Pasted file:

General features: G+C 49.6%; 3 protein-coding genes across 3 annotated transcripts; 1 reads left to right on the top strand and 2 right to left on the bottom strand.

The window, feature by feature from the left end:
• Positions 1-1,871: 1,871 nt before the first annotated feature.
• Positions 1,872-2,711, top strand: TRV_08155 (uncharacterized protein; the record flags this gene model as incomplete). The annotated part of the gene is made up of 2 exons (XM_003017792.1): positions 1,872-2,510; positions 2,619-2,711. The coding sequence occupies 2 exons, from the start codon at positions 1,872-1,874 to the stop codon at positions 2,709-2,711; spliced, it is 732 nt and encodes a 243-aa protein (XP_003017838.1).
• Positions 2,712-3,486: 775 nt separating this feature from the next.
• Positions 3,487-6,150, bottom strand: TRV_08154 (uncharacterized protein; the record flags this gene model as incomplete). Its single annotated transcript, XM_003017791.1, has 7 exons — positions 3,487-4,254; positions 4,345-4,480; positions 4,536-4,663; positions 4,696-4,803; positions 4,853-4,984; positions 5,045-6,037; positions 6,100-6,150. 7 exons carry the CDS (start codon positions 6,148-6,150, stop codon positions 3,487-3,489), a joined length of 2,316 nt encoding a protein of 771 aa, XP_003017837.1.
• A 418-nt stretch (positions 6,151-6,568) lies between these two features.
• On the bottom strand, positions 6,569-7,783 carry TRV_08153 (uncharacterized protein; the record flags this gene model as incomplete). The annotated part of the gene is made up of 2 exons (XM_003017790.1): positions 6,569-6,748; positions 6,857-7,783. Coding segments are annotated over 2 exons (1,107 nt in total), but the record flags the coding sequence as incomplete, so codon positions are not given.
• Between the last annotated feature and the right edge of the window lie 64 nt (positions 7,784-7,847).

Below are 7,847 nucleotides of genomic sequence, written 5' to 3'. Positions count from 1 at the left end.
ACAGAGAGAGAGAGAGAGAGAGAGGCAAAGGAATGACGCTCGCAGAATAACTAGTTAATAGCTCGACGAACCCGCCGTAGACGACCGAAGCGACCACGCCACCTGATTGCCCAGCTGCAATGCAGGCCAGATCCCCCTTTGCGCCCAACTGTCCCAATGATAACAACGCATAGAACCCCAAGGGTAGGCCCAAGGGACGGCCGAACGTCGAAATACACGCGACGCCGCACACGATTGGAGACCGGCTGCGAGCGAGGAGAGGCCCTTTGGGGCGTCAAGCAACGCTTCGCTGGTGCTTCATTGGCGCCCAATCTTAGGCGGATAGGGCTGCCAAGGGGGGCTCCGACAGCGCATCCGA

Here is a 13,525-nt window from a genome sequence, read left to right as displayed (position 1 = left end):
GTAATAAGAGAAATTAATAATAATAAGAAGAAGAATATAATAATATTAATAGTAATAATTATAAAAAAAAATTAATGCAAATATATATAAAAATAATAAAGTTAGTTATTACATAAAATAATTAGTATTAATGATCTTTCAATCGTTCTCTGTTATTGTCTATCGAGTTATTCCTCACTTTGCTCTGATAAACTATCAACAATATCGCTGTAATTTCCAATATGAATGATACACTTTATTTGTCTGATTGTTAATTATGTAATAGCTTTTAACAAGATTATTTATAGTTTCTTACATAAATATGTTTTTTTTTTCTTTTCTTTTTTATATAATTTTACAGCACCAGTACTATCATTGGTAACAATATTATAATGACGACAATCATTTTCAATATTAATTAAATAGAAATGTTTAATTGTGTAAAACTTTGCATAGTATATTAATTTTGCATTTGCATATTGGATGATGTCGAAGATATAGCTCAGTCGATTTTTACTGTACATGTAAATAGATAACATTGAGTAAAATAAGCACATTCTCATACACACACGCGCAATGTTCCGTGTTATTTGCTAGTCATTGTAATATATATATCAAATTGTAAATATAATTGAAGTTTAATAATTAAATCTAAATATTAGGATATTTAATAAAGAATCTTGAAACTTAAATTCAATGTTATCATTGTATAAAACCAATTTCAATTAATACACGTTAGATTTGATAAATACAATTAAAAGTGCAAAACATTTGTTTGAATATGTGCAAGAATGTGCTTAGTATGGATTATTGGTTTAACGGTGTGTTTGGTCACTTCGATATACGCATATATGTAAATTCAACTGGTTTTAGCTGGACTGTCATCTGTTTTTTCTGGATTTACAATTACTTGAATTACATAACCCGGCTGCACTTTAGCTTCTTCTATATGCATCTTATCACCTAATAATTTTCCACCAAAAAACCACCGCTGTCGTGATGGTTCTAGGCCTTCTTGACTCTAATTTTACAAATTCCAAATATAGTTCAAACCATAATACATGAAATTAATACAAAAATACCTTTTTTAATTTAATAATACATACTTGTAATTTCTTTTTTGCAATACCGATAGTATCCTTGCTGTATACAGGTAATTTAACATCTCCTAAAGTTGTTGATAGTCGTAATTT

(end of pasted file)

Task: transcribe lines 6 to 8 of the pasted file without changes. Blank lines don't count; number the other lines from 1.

• Positions 3,487-6,150, bottom strand: TRV_08154 (uncharacterized protein; the record flags this gene model as incomplete). Its single annotated transcript, XM_003017791.1, has 7 exons — positions 3,487-4,254; positions 4,345-4,480; positions 4,536-4,663; positions 4,696-4,803; positions 4,853-4,984; positions 5,045-6,037; positions 6,100-6,150. 7 exons carry the CDS (start codon positions 6,148-6,150, stop codon positions 3,487-3,489), a joined length of 2,316 nt encoding a protein of 771 aa, XP_003017837.1.
• A 418-nt stretch (positions 6,151-6,568) lies between these two features.
• On the bottom strand, positions 6,569-7,783 carry TRV_08153 (uncharacterized protein; the record flags this gene model as incomplete). The annotated part of the gene is made up of 2 exons (XM_003017790.1): positions 6,569-6,748; positions 6,857-7,783. Coding segments are annotated over 2 exons (1,107 nt in total), but the record flags the coding sequence as incomplete, so codon positions are not given.